Fascia is composed of cells including fibroblasts, chondrocytes, mast cells, macrophages, adipocytes, osteoblasts and telocytes along with an extra cellular matrix (ECM). The ECM contains the protein fibres collagen and elastin surrounded by a ground substance made up primarily of acid and water.

The collagen fibres provide strength and stability, guarding against overextension when mechanical stress is applied. Elastin provides an elastic quality, which allows the connective tissue to stretch to the limit of the collagen fibre’s length while absorbing tensile force.

Fascia supplies restraining mechanisms by the differentiation of retention bands, fibrous pulleys and checks ligaments as well as assisting in the harmonious production and control of movement. Specialised fascia is interwoven with tendinous and ligamentous structures. It enables adjacent tissue to move upon each other while providing stability. When in a healthy, well-lubricated state fascia ensures that adjacent structures glide against each other allowing free movement. It enhances the body’s postural balance allowing for free and efficient movement. The ensheathing layers of deep fascia, as well as the intermuscular septum and the interosseous membranes, provide vast areas used for muscular attachment.

The ground substance of the ECM is a viscous, gel-like substance (a polysaccharide gel complex) composed of hyaluronic acid (hyaluronan) and proteoglycans, that lubricate the fibres allowing them to glide over one another. (Chaitow and DeLany, 2008, Barnes, 1990). Hyaluronan is also hydrophilic (water loving), and draws water into the tissue. This provides a cushioning effect to the tissues as well as maintaining space between the collagen fibres. This gel is designed to absorb shock and disperse it through the body.

The ground substance also provides the medium through which other elements are exchanged (gases, nutrients, hormones, cellular waste, antibodies and white blood cells). The condition of the ground substance can affect the rate of diffusion throughout the body and therefore the health of the cells it surrounds. (Chaitow and DeLany, 2008, Juhan, 2003).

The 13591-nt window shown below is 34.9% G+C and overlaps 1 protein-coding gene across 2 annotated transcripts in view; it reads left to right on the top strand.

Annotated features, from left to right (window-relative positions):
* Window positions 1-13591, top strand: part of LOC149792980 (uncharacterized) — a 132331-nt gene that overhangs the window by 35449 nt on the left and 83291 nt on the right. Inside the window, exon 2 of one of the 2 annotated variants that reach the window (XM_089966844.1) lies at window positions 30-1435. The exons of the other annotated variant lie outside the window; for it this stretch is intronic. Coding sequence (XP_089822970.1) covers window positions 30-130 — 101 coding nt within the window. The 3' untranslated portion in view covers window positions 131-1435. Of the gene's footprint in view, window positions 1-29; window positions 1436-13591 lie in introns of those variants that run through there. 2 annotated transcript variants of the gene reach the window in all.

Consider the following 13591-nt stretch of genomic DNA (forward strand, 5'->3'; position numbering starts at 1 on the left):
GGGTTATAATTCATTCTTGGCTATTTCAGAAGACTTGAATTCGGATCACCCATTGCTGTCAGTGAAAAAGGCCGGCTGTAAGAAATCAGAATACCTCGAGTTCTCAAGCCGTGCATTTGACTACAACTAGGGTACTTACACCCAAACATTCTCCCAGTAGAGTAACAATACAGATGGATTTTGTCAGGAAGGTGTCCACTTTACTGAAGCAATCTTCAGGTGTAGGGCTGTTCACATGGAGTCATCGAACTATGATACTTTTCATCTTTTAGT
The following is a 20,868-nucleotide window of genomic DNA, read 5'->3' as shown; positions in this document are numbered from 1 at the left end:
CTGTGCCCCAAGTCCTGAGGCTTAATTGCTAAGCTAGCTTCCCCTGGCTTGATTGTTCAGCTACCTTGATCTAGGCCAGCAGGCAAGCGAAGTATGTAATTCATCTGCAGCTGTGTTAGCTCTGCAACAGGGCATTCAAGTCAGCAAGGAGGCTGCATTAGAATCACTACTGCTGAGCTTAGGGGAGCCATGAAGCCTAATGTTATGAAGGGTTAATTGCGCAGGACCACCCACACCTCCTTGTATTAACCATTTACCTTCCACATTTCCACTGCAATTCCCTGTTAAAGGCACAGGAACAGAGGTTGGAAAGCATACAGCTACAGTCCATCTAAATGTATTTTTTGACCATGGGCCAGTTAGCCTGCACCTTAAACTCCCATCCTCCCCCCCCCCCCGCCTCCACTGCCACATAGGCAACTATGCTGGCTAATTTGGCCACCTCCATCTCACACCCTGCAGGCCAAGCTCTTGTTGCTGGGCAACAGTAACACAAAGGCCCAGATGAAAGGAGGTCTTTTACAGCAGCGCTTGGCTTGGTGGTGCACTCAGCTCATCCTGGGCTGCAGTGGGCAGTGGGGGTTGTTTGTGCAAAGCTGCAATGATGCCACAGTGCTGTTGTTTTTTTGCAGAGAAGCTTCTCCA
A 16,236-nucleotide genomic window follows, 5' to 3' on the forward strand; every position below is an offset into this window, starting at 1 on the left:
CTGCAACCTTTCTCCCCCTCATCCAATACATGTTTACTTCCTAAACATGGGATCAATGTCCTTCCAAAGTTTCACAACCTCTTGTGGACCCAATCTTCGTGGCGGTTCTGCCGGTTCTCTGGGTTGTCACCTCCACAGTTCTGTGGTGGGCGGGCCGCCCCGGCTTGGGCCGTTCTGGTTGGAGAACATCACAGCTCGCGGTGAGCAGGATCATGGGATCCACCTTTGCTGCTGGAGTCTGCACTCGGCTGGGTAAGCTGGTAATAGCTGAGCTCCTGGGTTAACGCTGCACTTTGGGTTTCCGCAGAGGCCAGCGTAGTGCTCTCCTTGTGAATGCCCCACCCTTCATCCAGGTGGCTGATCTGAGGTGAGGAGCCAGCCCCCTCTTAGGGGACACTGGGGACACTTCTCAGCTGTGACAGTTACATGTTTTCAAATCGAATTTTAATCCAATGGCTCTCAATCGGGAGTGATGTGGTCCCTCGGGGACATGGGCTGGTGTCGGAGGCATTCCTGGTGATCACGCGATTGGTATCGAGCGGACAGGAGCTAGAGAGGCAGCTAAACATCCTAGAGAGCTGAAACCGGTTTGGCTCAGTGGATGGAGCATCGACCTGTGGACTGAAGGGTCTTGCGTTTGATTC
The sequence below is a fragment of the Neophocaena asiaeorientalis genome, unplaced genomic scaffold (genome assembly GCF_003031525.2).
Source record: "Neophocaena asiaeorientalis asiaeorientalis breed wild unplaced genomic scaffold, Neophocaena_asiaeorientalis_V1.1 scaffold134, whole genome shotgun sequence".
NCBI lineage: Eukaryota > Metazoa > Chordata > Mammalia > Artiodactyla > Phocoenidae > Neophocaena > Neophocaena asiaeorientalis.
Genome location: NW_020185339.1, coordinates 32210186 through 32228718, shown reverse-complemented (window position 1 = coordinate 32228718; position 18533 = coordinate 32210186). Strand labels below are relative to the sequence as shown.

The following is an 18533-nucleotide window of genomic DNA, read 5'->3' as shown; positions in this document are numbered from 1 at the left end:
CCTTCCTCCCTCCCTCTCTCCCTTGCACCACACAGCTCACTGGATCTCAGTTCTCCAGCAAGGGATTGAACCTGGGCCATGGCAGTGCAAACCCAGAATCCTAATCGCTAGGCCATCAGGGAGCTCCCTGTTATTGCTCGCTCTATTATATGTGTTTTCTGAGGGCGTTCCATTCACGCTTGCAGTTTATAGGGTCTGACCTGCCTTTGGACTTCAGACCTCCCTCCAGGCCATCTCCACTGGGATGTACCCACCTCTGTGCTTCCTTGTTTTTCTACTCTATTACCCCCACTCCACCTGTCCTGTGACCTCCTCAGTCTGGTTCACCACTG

What role does this 3D network have in pain and dysfunction?

Emotional upset/trauma (psychogenic pain), physical trauma, an inflammatory or infectious process, structural imbalances of any kind, poor posture as well as scar tissue and adhesions may all create inappropriate fascial strain. Such strains can slowly tighten, causing the body to lose its physiological adaptive capacity. Over time the thickness spreads like a pull in a sweater or stocking crowding or pulling the osseous structures out of proper alignment, resulting in compression of joints, producing pain and/or dysfunction.

Neural and vascular structures can also become trapped in these restrictions causing neurological or ischemic conditions. Shortening of the myofascial fascicle can limit its functional length (reducing its strength, contractile potential and deceleration capacity). Flexibility and spontaneity of movement are lost, setting up the body for more trauma, pain and limitation of movement. These powerful fascial restrictions pull the body out of its three-dimensional alignment with the vertical gravitation axis, causing biomechanical inefficiency, highly energy-consuming movement and posture (Barnes 1990).

Restrictions present at a time of trauma prevent the forces from being dispersed properly and areas of the body are then subject to an intolerable impact, with injury being the result. Compensations through muscular spasm and fascial restrictions ultimately produce symptoms.

Tensile strength of up to 2000lbs per square inch (Katake 1961) is applied to pain-sensitive structures. Circulatory vessels are impeded.

At tissue level the following changes occur:

  • tissue dehydration due to less water content
  • less lubrication production= narrowing between tissue layers = less space and gliding between tissue
  • increased collagen production
  • randomly laid down collagen
  • less strength, less specificity to function
  • cross linkages between cells increases = less tissue mobility and increased tissue stiffness
  • the weakening of all tissues = degradation of their mechanical properties
  • less vascular supply
  • muscle shortening and stiffening
  • lack of movement/contraction = increased pooling of fluid and tissues.

The tough, resistant, and confining characteristics of deep fascia can create problems such as compartment syndromes. Trauma with haemorrhage in the anterior compartment of the lower leg can cause swelling that is detrimental to the sensitive neural structures within the compartments. Frequently, fasciectomy is necessary to relieve the compression on the neural elements.

Fascia is the major arena of the inflammatory process. By virtue of its fibroblastic activity, connective tissue aids in the repair of injuries by the deposition of collagenous fibres (scar tissue).